Not wanting to wait until February to do some training, Mabuchi and I decided that we would take the 12 teachers in Lusaka who had not had any exposure to previous trainings involving engagement strategies and do a quick one-day overview to at least challenge their thinking and get some momentum started. Perhaps some conversations would start with colleagues who have already received training.
|Our youngest trainee attends with dad|
The CCAP leadership communicated with the schools, letting them know the date, time, and which teachers were invited to participate. The participants had been with CCAP anywhere from 12 months to 4 days. My goals were to introduce them to some engagement strategies using concepts of literacy and mathematics, familiarize them with key components of an effective lesson, and challenge their thinking.
The teachers started out thinking about what things contributed the most to student learning and moved on to what they considered when planning a lesson. Throughout the process various engagement strategies were utilized and highlighted. I pointed out how the teachers could utilize these same strategies in their classrooms. It was apparent the teachers were not in a habit of this type of self-reflection or discussion about their practice but seemed to enjoy the process as the day continued.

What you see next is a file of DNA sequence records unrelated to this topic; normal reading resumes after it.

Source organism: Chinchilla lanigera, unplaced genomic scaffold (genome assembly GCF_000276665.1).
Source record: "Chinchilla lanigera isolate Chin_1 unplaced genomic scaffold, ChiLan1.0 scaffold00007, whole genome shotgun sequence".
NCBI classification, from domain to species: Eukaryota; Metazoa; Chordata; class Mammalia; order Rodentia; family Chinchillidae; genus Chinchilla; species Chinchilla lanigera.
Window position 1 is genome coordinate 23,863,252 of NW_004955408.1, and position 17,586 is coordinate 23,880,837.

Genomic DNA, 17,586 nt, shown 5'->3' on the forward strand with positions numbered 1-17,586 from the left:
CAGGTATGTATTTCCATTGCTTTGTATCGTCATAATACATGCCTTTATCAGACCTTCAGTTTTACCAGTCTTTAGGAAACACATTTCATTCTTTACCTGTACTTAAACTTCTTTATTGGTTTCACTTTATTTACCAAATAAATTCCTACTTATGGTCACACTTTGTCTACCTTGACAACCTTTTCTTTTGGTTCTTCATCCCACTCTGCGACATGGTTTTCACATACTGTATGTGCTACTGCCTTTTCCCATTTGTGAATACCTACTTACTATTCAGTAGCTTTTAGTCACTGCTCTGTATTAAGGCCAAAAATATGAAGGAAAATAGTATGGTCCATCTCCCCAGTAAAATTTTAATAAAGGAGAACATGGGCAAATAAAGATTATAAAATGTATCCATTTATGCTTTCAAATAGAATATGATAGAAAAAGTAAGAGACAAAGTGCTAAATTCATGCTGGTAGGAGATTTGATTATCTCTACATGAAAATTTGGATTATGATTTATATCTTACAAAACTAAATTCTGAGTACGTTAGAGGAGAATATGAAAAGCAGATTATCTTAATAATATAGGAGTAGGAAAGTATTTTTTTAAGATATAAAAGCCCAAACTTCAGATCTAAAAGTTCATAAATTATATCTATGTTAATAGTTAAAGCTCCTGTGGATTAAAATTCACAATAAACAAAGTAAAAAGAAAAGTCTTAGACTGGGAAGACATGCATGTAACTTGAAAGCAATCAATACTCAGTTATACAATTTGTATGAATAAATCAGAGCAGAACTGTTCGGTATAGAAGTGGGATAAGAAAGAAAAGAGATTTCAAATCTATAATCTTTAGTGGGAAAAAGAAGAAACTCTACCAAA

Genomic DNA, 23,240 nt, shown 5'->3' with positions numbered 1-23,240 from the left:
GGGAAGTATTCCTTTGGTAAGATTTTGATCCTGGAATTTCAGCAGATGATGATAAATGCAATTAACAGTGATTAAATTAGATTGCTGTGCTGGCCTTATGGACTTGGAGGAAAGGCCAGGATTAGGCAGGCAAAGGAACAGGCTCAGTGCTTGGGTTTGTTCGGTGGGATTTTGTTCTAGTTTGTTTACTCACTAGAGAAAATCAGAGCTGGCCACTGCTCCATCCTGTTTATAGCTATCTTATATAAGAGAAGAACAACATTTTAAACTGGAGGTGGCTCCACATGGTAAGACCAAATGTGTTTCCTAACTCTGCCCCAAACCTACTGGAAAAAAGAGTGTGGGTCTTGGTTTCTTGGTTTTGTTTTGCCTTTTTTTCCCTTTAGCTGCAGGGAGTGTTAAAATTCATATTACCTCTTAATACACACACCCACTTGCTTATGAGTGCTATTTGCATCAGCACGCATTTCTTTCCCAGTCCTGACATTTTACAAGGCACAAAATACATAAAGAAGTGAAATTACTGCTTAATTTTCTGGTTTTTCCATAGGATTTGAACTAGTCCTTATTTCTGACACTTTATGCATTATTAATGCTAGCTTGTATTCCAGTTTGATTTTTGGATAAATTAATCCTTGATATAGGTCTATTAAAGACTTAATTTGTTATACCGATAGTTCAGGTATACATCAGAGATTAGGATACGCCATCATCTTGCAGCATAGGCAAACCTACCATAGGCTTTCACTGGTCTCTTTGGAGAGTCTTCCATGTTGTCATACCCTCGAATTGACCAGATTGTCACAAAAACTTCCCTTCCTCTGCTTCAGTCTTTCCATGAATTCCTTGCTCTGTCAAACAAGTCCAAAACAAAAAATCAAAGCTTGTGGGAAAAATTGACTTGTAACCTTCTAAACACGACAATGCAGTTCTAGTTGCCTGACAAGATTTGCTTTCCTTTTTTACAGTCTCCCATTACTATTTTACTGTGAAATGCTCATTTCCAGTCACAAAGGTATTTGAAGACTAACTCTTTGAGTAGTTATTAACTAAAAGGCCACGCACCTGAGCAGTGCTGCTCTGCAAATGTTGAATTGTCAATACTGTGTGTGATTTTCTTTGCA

|Teachers take a tea break|
After modeling how to plan a lesson, utilize group work, mental math, components of reading and writing, teachers worked in grade-level alike groups to plan a lesson they would use in the coming week. I worked with the primary and intermediate teachers while they worked through the various components of a lesson plan.
|Grade 6 & 7 teachers plan a science lesson about electricity together|
We asked for feedback at the end of the day. Most of the teachers expressed their willingness to try some of the strategies they had learned. Some really saw that teaching involves thinking and creativity rather than just reading out of the teacher's guide. Most expressed having their thinking challenged in new ways. Others expressed a desire to know more. Mabuchi and I recognized this was a good start.